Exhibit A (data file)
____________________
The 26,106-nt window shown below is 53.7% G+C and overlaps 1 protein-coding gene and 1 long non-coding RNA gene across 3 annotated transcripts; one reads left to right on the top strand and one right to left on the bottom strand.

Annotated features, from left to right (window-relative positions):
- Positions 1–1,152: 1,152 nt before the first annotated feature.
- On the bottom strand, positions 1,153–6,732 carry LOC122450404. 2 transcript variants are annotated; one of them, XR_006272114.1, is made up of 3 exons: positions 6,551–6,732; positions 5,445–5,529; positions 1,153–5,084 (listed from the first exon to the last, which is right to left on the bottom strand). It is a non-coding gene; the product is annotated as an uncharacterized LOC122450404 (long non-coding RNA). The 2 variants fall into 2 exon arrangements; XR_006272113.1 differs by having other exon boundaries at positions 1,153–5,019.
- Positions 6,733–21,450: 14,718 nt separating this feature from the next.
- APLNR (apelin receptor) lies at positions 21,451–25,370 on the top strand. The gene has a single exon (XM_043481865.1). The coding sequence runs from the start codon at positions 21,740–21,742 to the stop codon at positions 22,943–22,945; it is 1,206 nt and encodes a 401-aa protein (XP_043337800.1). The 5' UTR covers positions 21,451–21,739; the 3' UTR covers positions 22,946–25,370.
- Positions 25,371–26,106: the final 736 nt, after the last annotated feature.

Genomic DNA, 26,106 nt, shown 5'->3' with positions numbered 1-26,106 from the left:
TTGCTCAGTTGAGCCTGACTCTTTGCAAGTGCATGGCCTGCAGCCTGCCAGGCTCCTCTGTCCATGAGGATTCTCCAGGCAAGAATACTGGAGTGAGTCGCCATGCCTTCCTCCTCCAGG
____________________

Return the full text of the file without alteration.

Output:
The 26,106-nt window shown below is 53.7% G+C and overlaps 1 protein-coding gene and 1 long non-coding RNA gene across 3 annotated transcripts; one reads left to right on the top strand and one right to left on the bottom strand.

Annotated features, from left to right (window-relative positions):
- Positions 1–1,152: 1,152 nt before the first annotated feature.
- On the bottom strand, positions 1,153–6,732 carry LOC122450404. 2 transcript variants are annotated; one of them, XR_006272114.1, is made up of 3 exons: positions 6,551–6,732; positions 5,445–5,529; positions 1,153–5,084 (listed from the first exon to the last, which is right to left on the bottom strand). It is a non-coding gene; the product is annotated as an uncharacterized LOC122450404 (long non-coding RNA). The 2 variants fall into 2 exon arrangements; XR_006272113.1 differs by having other exon boundaries at positions 1,153–5,019.
- Positions 6,733–21,450: 14,718 nt separating this feature from the next.
- APLNR (apelin receptor) lies at positions 21,451–25,370 on the top strand. The gene has a single exon (XM_043481865.1). The coding sequence runs from the start codon at positions 21,740–21,742 to the stop codon at positions 22,943–22,945; it is 1,206 nt and encodes a 401-aa protein (XP_043337800.1). The 5' UTR covers positions 21,451–21,739; the 3' UTR covers positions 22,946–25,370.
- Positions 25,371–26,106: the final 736 nt, after the last annotated feature.

Genomic DNA, 26,106 nt, shown 5'->3' with positions numbered 1-26,106 from the left:
TTGCTCAGTTGAGCCTGACTCTTTGCAAGTGCATGGCCTGCAGCCTGCCAGGCTCCTCTGTCCATGAGGATTCTCCAGGCAAGAATACTGGAGTGAGTCGCCATGCCTTCCTCCTCCAGG